BioBoost ‘Inventory’ ready
Monday 25 March 2019
The BioBoost partnership has published a document that gives an insight into the three regions involved in their project: Flanders region around Roeselare (Belgium), Westland region (Netherlands) and Lea Valley (UK) with additional reference to Kent. The inventory considers the meaning of a circular and bio-economy for horticulture and describes these key regions, its main crops, by-products and waste streams from the horticultural industry.
The aim of the inventory is to provide a joint basis for the partnership to shape effective actions and stimulate a more circular bio-economy for horticulture; initially in these regions, but ultimately across the country more widely. The inventory serves as input for strategies and approaches that will be developed later in the project. The inventory should also be interesting for anyone with an interest in the horticultural industry.
From waste to resource
Many farmers describe by-products as ‘waste’, this negatively impacts expectations and consumer acceptance. Renaming waste as ‘biomass residual streams and co-products’ helps to initiate a change in producer mind-set and consumer choice. The most significant co-products/residual streams were green waste and crop co-products. These are already the focus of new ideas and innovations making use of these resources.
There are also opportunities to use by-products in the food chain, or to extract ingredients with high value from the ‘waste’; for example, as ingredients for cosmetics and natural crop protection products. A bio-based economy is about optimising the value of biomass. Prior to extraction of ingredients listed above, it is possible to use high-quality bio-refineries to produce new ingredients and/or make products for non-food applications. At bio-refineries, all parts of the plant (including non-edible parts) can be optimally utilised. The challenge is to organise new business models to extract ingredients like sugars, proteins, minerals and fibres and find new end-users.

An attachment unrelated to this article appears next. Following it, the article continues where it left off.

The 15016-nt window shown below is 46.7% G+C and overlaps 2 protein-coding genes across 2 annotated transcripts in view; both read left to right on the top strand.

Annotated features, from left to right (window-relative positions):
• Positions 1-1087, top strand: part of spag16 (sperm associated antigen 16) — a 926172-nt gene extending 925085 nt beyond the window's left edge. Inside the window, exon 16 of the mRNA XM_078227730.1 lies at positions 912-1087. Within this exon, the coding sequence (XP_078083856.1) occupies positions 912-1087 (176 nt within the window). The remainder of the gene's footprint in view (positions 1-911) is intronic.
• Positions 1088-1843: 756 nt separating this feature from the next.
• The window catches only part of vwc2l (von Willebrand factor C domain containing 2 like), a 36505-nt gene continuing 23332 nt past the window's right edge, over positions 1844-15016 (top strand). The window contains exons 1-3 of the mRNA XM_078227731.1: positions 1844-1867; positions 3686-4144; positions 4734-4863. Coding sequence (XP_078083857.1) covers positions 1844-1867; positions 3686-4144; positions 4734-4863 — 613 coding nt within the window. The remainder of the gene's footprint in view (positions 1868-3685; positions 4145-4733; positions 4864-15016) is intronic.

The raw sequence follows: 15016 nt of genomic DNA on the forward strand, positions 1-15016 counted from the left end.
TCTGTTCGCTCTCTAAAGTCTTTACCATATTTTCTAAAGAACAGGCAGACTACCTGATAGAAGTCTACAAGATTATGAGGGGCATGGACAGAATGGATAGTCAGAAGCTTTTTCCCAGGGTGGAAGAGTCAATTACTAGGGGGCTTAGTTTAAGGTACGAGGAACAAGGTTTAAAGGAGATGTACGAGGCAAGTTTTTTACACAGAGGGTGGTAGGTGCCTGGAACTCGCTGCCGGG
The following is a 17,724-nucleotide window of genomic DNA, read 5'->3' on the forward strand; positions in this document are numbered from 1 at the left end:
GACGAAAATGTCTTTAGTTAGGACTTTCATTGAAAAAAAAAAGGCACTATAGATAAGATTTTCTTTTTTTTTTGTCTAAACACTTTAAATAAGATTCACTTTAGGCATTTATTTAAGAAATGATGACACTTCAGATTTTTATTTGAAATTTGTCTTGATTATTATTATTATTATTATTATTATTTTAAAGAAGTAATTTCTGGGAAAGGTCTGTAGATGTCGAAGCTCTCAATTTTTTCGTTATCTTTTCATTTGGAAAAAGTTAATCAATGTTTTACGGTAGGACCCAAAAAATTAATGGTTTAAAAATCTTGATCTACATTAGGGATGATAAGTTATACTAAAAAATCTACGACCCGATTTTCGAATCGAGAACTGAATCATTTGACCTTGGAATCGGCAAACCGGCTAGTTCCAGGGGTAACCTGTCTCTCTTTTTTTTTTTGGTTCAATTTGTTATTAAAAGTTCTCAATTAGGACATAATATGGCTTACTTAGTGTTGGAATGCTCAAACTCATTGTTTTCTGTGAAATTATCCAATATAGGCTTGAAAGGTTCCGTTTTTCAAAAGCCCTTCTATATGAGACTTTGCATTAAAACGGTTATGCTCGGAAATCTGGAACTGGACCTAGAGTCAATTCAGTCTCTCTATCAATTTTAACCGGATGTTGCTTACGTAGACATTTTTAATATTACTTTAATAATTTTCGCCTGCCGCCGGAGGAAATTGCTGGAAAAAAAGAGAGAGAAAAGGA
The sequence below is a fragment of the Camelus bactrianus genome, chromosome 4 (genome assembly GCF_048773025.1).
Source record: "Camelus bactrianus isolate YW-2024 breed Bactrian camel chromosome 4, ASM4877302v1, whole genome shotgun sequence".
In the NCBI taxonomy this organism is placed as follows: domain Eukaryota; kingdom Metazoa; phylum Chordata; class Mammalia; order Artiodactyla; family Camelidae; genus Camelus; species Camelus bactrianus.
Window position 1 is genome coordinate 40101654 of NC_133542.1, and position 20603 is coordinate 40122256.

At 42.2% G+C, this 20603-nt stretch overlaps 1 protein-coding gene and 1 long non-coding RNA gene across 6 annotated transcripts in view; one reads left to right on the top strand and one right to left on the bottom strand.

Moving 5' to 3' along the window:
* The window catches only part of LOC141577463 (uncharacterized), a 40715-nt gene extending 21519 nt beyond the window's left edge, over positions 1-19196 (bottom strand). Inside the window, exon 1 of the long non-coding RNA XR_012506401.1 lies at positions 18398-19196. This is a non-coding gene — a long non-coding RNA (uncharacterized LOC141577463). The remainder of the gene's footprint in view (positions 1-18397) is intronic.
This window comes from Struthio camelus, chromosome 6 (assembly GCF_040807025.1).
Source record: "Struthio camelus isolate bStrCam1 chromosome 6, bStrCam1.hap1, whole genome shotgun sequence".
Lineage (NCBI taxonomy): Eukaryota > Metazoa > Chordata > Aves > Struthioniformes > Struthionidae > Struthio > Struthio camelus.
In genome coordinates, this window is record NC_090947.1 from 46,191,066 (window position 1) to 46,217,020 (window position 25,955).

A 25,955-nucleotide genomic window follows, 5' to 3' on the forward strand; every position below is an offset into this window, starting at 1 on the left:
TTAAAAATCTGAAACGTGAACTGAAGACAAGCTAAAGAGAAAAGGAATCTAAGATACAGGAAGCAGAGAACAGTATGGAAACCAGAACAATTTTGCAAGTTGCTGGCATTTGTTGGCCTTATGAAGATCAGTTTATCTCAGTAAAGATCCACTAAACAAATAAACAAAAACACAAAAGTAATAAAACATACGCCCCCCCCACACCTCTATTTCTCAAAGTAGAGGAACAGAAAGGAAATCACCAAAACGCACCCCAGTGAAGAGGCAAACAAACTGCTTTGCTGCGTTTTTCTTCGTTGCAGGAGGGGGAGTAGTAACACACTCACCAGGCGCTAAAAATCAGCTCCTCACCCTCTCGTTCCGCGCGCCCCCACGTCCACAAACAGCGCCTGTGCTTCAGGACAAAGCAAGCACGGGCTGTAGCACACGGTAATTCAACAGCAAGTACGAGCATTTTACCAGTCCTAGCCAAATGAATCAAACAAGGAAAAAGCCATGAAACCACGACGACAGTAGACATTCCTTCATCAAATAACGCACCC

Many advantages are possible
Currently, the majority of waste and co-product streams in each of the three regions covered are either ploughed back into the soil, or gathered and composted, for use in anaerobic digestion for biogas generation plants. The amounts of feedstock are considerable; in the Westland region in the Netherlands, growers, market gardeners, greenhouse companies and trading companies produce around 285,000 tonnes of crop residues every year. The amount varies greatly per crop. Glasshouse horticulture produces approximately 200,000 tonnes, of which the combined remnants of tomato and peppers crops amount to approximately 170,000 tonnes per year.
Lydia Smith from the National Institute of Agricultural Botany (NIAB) has already seen a positive response from stakeholders after compiling the inventory: “Interaction with growers has indicated that many are passionate about waste reduction and keen to embrace the concept of a circular economy and bio-economy”. But, she adds; “they also require help, guidance and infrastructure to realise this aim. Fortunately, we can make at start with that via BioBoost”. Another outcome is that the UK local and national government has noted that we need to start collecting information about green residuals on a permanent basis. “That would be a major step forward, because it will inform users and producers about precisely how much is at stake and that it would be a ‘real waste’ not to do something meaningful with it.”
The full report and annexes can be found on the BioBoost website in the ‘publications’ section.